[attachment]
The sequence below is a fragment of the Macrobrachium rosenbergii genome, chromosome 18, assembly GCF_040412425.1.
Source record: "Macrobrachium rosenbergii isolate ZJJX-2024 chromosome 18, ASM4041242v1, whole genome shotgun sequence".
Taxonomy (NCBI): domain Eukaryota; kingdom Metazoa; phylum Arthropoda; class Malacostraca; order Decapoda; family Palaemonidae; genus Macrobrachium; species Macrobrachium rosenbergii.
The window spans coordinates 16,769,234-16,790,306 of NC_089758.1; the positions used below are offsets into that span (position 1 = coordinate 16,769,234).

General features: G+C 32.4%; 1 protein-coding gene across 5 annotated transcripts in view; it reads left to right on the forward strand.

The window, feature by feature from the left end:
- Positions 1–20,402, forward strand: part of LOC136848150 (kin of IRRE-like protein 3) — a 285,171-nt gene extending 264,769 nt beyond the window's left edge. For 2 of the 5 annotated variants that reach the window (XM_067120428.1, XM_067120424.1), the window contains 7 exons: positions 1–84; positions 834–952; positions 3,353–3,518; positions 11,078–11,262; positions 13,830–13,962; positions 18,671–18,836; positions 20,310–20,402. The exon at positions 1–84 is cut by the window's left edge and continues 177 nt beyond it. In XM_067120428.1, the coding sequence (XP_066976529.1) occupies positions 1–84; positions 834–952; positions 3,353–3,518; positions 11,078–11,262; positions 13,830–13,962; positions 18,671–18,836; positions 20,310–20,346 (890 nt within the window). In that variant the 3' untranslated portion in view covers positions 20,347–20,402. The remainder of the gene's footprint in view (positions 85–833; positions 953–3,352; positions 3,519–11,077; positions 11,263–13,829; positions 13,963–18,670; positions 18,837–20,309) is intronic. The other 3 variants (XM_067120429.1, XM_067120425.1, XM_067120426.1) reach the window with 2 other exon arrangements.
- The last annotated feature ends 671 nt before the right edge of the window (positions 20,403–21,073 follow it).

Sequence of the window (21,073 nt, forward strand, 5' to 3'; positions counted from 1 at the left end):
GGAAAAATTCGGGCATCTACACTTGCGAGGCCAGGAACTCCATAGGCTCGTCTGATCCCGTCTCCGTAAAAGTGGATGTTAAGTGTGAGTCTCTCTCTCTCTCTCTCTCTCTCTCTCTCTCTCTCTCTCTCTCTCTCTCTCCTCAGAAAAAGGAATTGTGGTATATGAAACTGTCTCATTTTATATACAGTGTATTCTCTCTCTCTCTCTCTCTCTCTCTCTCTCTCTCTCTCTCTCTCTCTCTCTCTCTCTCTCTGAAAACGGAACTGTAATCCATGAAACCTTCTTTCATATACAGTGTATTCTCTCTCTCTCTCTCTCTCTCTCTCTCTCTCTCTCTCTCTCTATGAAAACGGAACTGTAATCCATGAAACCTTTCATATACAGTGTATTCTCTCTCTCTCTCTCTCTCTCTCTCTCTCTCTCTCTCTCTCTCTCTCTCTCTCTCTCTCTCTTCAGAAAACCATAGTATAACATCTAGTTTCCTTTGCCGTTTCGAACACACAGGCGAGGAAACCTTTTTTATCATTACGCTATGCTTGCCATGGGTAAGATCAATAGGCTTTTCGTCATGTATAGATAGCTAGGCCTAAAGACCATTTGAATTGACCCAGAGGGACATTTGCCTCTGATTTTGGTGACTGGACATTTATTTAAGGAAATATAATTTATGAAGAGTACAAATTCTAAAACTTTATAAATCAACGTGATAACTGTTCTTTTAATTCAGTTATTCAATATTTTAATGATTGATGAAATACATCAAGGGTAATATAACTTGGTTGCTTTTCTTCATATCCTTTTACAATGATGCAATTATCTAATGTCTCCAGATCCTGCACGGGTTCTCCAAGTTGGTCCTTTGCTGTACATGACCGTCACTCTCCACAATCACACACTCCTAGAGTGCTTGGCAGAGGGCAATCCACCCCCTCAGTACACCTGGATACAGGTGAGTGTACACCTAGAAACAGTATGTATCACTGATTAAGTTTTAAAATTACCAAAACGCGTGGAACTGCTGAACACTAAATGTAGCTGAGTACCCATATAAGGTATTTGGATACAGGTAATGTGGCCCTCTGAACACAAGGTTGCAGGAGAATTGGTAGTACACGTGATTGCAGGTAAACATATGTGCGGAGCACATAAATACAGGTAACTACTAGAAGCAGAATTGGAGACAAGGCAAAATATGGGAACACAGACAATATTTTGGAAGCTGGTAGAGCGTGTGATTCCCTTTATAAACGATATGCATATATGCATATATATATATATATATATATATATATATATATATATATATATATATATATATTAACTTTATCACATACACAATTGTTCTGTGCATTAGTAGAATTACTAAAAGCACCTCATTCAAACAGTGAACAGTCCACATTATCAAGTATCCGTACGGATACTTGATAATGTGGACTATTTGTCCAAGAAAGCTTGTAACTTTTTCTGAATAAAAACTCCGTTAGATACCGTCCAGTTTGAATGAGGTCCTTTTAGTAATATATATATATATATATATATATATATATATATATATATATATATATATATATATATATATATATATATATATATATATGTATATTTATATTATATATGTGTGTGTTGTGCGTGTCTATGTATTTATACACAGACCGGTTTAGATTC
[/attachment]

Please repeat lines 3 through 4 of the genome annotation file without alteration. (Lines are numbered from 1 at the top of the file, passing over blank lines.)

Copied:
Taxonomy (NCBI): domain Eukaryota; kingdom Metazoa; phylum Arthropoda; class Malacostraca; order Decapoda; family Palaemonidae; genus Macrobrachium; species Macrobrachium rosenbergii.
The window spans coordinates 16,769,234-16,790,306 of NC_089758.1; the positions used below are offsets into that span (position 1 = coordinate 16,769,234).